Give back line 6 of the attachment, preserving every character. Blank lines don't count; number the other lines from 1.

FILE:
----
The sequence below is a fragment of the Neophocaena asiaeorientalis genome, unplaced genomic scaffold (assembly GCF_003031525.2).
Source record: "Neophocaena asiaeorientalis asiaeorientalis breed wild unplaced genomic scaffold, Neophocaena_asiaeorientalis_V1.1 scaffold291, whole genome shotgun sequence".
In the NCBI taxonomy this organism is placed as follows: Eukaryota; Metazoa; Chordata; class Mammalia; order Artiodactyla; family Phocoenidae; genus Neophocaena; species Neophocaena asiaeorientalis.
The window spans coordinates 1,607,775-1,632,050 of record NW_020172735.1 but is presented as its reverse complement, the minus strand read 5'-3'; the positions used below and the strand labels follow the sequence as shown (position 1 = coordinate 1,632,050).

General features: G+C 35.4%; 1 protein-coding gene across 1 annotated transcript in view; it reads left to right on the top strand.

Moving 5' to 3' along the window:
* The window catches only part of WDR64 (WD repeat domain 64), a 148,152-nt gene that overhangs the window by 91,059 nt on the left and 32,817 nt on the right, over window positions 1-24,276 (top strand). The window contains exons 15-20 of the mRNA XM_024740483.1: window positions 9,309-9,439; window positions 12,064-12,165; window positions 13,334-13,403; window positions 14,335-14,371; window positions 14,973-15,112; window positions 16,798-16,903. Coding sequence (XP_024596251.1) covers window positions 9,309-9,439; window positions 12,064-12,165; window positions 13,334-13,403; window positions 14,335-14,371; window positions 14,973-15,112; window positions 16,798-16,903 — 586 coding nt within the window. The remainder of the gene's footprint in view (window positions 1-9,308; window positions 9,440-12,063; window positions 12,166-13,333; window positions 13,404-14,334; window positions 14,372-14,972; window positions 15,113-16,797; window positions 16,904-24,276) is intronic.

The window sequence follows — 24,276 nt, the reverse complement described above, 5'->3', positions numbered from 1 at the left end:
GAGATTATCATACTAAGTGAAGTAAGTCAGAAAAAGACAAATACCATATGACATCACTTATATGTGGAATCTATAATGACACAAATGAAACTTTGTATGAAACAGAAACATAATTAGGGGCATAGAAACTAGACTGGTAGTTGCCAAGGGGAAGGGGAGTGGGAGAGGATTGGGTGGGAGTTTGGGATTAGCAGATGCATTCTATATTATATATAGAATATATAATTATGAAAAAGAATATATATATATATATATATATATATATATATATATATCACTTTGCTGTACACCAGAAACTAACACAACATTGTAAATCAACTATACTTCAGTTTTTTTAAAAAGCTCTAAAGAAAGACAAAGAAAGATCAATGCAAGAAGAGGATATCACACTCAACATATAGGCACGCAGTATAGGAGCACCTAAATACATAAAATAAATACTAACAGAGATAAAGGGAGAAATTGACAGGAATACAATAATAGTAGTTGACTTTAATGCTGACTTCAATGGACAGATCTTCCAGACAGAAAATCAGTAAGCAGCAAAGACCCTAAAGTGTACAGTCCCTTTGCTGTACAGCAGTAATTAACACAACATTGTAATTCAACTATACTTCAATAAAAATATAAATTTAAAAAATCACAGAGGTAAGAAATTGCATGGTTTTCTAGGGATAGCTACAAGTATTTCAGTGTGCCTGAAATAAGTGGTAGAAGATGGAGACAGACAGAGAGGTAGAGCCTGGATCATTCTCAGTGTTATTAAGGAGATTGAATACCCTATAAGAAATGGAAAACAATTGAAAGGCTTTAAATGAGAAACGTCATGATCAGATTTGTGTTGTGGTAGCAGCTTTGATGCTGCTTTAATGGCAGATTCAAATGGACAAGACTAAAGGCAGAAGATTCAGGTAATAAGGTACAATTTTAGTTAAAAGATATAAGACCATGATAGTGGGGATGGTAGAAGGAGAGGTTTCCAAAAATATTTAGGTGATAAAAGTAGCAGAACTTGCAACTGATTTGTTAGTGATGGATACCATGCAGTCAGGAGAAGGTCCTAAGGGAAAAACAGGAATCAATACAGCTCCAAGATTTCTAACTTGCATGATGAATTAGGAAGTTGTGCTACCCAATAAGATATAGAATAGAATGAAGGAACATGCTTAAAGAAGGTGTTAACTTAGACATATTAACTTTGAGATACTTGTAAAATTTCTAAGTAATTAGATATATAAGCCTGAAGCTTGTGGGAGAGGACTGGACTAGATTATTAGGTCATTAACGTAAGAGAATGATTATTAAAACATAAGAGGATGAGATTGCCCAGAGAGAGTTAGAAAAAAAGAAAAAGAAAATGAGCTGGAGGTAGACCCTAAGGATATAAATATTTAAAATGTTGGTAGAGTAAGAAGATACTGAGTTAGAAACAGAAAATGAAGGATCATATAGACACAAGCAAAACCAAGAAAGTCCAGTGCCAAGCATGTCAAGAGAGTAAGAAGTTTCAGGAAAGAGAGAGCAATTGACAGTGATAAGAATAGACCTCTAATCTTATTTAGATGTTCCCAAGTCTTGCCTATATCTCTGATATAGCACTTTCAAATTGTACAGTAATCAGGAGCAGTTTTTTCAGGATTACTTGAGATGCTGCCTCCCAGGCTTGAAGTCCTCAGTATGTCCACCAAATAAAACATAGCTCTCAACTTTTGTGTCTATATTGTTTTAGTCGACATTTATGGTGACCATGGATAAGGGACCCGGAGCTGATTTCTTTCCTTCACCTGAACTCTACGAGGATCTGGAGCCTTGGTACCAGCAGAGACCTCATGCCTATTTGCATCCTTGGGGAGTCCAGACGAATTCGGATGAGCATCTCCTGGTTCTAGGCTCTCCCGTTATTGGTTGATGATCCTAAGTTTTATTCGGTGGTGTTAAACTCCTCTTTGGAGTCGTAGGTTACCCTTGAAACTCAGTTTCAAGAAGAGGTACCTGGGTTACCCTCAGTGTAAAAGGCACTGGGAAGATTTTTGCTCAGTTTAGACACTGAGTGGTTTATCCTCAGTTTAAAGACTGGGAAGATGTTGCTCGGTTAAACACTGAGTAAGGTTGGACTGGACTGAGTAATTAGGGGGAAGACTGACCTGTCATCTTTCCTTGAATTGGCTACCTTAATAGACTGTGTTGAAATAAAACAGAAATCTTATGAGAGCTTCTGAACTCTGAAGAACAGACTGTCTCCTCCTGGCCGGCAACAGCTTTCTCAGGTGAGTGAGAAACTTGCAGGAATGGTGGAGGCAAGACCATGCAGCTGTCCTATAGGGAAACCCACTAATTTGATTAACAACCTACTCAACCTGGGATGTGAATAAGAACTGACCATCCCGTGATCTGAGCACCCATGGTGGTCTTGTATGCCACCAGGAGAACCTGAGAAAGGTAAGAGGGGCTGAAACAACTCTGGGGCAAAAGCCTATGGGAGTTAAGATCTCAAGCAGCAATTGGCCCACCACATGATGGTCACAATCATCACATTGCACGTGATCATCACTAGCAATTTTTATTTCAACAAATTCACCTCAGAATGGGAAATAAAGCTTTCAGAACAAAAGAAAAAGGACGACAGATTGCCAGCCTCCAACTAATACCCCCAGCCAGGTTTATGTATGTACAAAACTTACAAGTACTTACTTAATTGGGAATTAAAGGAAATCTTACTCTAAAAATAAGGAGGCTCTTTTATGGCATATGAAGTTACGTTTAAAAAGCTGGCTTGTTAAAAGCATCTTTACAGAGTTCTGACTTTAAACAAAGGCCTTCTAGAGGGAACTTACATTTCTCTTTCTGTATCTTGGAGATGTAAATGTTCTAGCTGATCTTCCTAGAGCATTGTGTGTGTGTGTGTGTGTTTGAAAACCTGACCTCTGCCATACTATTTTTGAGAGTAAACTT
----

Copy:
Moving 5' to 3' along the window: